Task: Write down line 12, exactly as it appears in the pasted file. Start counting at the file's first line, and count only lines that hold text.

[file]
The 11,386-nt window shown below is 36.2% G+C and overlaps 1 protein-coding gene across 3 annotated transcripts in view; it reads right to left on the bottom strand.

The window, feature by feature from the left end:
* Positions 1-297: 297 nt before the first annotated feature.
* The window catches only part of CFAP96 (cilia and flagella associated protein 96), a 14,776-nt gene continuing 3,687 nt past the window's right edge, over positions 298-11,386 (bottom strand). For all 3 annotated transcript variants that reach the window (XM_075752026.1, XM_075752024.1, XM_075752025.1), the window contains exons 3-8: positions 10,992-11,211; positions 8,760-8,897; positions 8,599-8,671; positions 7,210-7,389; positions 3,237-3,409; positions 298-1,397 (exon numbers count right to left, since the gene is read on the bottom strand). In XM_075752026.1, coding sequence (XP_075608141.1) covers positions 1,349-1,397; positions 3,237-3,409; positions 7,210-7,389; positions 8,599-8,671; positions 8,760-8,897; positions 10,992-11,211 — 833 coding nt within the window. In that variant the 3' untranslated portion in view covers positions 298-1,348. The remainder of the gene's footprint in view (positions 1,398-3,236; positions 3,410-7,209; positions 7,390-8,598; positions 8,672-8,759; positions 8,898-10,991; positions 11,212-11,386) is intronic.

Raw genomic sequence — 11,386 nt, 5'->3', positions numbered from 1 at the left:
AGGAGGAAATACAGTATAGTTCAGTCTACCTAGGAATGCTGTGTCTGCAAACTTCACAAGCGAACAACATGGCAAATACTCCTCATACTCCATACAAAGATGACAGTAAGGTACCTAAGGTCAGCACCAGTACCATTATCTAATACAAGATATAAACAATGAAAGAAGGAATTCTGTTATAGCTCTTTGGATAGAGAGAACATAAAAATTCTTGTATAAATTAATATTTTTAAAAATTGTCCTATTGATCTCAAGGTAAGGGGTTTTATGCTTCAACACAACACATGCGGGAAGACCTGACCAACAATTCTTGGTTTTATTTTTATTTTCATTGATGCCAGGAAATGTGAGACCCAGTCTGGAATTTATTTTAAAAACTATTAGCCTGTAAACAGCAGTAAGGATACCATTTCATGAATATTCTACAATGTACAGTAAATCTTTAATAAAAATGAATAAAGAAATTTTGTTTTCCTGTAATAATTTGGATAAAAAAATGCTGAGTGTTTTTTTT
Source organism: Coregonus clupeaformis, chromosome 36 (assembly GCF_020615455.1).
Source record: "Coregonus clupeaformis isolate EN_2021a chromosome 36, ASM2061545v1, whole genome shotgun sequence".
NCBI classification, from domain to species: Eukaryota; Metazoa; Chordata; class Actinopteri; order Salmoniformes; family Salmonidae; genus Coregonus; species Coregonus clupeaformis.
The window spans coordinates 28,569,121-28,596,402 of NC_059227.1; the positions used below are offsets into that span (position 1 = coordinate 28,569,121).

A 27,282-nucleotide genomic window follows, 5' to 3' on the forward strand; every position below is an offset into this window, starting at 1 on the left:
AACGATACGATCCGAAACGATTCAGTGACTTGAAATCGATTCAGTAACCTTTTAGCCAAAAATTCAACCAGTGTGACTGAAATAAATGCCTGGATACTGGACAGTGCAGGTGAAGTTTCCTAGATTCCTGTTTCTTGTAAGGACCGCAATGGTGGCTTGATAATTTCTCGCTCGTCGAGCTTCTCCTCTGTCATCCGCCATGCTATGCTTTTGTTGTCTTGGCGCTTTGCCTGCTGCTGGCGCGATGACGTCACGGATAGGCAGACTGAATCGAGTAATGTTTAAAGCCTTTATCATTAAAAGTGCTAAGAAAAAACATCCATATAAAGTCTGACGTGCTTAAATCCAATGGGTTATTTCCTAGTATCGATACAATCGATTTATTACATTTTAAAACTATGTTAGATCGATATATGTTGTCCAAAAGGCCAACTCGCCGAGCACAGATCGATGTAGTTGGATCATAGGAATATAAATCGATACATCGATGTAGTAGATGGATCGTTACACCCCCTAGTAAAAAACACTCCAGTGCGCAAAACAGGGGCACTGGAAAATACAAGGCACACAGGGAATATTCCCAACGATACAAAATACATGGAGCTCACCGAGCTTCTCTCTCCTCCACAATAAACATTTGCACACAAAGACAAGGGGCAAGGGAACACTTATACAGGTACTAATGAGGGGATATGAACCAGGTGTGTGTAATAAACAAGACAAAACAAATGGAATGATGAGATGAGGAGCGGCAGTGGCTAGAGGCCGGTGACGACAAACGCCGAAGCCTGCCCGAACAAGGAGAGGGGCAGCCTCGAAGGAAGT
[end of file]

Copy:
AACGATACGATCCGAAACGATTCAGTGACTTGAAATCGATTCAGTAACCTTTTAGCCAAAAATTCAACCAGTGTGACTGAAATAAATGCCTGGATACTGGACAGTGCAGGTGAAGTTTCCTAGATTCCTGTTTCTTGTAAGGACCGCAATGGTGGCTTGATAATTTCTCGCTCGTCGAGCTTCTCCTCTGTCATCCGCCATGCTATGCTTTTGTTGTCTTGGCGCTTTGCCTGCTGCTGGCGCGATGACGTCACGGATAGGCAGACTGAATCGAGTAATGTTTAAAGCCTTTATCATTAAAAGTGCTAAGAAAAAACATCCATATAAAGTCTGACGTGCTTAAATCCAATGGGTTATTTCCTAGTATCGATACAATCGATTTATTACATTTTAAAACTATGTTAGATCGATATATGTTGTCCAAAAGGCCAACTCGCCGAGCACAGATCGATGTAGTTGGATCATAGGAATATAAATCGATACATCGATGTAGTAGATGGATCGTTACACCCCCTAGTAAAAAACACTCCAGTGCGCAAAACAGGGGCACTGGAAAATACAAGGCACACAGGGAATATTCCCAACGATACAAAATACATGGAGCTCACCGAGCTTCTCTCTCCTCCACAATAAACATTTGCACACAAAGACAAGGGGCAAGGGAACACTTATACAGGTACTAATGAGGGGATATGAACCAGGTGTGTGTAATAAACAAGACAAAACAAATGGAATGATGAGATGAGGAGCGGCAGTGGCTAGAGGCCGGTGACGACAAACGCCGAAGCCTGCCCGAACAAGGAGAGGGGCAGCCTCGAAGGAAGT